Story of The Invention of Guqin.
           Connection between Qin and Taoism.

The Three Basic Sound Formats of Guqin

San yin - Open String, the left hand does not press down any string, total 7 tones. Also described as the earth sound. Sound quality is wide and open.

Fan Yin - Harmonics, slightly touch the string to change the sound wave. There are 91 positions where you can create harmonics and at least 42 harmonic tones can be heard from a qin. Described as the heaven sound. Sound quality is clear and light.

An Yin - Press down the string. Total more than 147 tones. Described as human sound. Sound quality is rich and thick.

"Word Notes" and "Simplified Notes"

The earliest known qin notes were written in Chinese characters for qin players to remember how to play each song. (see Original You Lan Notation, from Tokyo National Museum Website, which is the earliest known Guqin notes from Tang Dynasty 618-907 AD). For example, the first sentence of You Lan is telling the player to recline the left middle finger on the slightly left side of the 10th dot and press down the 2nd string. The 2nd sentence is telling the player to use the right middle and index finger to double “qian” the 1st and 2nd string. And so on.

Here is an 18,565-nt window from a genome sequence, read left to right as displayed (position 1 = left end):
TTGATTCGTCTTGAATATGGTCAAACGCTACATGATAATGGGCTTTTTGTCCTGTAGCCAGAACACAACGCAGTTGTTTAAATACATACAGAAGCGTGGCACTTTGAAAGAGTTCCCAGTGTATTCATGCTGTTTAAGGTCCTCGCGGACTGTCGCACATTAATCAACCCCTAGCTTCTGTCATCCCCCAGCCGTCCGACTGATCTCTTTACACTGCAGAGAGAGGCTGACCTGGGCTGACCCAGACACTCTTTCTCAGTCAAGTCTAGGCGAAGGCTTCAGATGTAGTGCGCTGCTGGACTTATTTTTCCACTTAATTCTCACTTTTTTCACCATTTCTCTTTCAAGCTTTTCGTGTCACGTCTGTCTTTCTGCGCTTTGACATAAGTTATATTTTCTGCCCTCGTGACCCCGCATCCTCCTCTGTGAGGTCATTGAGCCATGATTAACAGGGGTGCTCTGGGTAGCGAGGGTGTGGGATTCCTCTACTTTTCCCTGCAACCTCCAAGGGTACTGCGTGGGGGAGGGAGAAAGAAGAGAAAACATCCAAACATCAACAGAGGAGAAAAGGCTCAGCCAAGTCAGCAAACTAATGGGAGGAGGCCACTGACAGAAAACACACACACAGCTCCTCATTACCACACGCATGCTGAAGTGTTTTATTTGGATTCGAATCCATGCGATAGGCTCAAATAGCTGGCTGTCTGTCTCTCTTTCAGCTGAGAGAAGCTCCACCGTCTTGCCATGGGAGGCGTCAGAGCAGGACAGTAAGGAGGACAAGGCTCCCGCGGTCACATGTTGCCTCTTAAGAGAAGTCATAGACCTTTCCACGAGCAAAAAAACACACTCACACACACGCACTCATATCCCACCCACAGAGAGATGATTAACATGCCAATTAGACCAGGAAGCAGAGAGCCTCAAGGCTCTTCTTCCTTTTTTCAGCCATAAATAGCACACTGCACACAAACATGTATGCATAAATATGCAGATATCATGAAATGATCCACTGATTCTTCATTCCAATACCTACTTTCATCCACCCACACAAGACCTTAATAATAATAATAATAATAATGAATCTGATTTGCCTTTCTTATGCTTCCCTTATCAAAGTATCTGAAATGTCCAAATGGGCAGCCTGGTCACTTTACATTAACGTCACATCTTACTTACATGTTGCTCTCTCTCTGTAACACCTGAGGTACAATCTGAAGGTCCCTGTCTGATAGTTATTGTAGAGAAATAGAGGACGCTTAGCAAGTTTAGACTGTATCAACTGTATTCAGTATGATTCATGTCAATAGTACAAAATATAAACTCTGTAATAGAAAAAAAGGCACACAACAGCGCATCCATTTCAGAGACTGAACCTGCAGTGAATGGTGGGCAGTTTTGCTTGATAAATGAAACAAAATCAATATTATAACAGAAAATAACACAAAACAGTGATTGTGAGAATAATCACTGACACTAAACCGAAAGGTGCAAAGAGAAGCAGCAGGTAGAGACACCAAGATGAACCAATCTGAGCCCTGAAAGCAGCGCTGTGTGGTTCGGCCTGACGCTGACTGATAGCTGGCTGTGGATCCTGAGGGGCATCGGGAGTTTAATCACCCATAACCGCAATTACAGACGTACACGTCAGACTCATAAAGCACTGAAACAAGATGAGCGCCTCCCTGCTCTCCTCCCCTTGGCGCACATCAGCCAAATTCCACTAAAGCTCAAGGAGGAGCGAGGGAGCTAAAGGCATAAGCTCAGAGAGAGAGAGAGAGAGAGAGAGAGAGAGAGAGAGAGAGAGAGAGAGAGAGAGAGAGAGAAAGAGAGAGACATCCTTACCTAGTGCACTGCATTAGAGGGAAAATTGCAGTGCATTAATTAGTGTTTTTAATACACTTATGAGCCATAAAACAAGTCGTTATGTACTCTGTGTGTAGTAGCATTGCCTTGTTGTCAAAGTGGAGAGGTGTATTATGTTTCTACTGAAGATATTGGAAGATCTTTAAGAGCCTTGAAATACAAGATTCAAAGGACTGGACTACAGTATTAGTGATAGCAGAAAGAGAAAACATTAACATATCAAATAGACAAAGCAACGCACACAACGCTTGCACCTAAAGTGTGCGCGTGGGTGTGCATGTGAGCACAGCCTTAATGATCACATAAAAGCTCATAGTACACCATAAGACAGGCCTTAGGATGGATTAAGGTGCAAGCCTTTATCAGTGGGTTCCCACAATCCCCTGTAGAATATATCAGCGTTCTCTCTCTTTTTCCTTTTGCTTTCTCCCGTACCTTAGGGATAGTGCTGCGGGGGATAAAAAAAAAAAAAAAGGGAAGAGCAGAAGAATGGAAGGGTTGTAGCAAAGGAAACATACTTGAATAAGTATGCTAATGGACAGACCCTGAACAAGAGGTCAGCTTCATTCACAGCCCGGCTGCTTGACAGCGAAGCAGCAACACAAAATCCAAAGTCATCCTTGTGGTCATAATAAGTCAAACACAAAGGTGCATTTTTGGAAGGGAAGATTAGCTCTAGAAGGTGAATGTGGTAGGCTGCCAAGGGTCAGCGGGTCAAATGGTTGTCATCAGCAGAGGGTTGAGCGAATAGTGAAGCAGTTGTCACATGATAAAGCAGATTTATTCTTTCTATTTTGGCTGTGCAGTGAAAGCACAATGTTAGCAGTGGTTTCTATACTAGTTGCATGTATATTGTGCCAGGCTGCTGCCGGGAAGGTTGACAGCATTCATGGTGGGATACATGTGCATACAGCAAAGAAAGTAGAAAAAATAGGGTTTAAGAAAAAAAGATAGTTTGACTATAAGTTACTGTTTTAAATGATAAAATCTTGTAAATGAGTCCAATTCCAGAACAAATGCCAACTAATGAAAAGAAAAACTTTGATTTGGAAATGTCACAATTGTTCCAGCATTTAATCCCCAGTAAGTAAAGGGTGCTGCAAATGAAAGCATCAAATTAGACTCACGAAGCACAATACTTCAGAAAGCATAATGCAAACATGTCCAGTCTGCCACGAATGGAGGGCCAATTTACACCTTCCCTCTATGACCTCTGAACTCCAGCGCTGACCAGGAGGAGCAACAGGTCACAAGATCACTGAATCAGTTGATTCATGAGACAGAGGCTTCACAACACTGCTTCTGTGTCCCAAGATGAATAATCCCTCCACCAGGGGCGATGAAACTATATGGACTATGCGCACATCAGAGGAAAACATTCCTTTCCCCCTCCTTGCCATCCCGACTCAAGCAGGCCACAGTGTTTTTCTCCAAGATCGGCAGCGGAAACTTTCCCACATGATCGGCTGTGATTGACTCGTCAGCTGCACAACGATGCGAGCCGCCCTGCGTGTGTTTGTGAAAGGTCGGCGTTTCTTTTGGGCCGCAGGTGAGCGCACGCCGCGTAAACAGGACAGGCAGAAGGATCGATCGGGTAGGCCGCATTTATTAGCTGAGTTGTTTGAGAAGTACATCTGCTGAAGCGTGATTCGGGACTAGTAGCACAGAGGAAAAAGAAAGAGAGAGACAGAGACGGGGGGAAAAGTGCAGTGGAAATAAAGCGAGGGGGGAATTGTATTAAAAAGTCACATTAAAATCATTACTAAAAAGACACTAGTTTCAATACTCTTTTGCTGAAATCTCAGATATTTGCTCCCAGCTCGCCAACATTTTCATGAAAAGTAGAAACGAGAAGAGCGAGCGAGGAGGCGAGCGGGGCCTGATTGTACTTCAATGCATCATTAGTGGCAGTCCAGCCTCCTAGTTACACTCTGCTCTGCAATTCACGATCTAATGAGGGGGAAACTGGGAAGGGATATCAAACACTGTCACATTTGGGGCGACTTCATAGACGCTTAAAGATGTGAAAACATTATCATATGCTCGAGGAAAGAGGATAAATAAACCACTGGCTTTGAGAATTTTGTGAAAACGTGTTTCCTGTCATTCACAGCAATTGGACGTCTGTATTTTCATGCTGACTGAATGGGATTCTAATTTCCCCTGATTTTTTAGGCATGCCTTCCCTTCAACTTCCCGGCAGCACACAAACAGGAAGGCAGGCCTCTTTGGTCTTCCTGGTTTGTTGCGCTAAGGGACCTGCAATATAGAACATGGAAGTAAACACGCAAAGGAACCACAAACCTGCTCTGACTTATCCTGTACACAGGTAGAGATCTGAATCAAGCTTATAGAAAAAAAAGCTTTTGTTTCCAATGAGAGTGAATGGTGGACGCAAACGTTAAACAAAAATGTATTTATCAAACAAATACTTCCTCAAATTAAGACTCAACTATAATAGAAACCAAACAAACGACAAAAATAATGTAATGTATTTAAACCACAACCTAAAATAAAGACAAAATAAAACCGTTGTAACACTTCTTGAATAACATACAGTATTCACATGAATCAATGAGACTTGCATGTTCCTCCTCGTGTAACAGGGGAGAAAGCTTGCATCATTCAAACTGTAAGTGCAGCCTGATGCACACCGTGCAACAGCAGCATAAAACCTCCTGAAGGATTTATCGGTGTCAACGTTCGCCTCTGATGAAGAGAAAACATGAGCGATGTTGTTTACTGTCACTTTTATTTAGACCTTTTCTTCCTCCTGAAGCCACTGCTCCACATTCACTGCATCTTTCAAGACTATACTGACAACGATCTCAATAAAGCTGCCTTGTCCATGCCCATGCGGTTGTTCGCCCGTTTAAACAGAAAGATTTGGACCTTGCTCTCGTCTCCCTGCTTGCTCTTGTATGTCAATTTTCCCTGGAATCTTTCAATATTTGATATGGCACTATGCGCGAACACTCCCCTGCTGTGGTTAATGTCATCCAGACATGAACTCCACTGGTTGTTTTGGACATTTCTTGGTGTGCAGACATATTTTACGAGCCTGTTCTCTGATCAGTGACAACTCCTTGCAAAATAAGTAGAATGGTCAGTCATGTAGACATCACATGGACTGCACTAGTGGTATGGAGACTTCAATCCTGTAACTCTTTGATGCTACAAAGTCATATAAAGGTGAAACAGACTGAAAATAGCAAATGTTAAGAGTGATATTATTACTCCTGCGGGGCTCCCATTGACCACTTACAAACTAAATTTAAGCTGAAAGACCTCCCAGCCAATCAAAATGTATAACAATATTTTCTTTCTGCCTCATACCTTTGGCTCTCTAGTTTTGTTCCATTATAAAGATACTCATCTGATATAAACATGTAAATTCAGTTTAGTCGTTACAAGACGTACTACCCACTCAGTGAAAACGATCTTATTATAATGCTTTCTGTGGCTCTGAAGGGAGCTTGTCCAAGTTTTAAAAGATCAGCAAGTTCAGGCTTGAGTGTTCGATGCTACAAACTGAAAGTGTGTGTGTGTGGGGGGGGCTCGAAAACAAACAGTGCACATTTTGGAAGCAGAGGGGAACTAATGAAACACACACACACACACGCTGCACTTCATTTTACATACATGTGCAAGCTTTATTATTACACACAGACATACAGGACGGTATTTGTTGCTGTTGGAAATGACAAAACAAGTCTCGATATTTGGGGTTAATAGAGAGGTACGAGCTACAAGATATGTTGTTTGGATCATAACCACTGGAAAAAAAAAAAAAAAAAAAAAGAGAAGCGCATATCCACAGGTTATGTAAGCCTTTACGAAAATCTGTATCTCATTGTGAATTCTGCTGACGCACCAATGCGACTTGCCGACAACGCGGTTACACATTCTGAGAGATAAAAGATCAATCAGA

It was just like writing a note saying where and what the finger should play. It does not tell the rhythm. But the tuning mode was indicated in front of a group of qin pieces which has the same tuning mode. So once you know the tuning and you know where to position your fingers, the rest is a great creativity for qin players to present whatever feeling they want to present.

The early form of writing music down was said to be created by a qin player Yong Men-Zhou 庸門周 during the Warring States Period 480-221 B.C. So Called Wen-Zi-Pu, (literate notation). Later there was the invention of Jian-Zi-Pu (abbreviated Chinese notation), which was created by Cao-Rou 曹柔 and Zhao Ye-li 趙耶利 in the middle of the Tang Dynasty. They simplified the Chinese characters to a symbol system that has been used until now. For more information, please see “Finger Technique and Notation.”

Main Menu
Copyright 2001-2013 Judy (Pei-You) Chang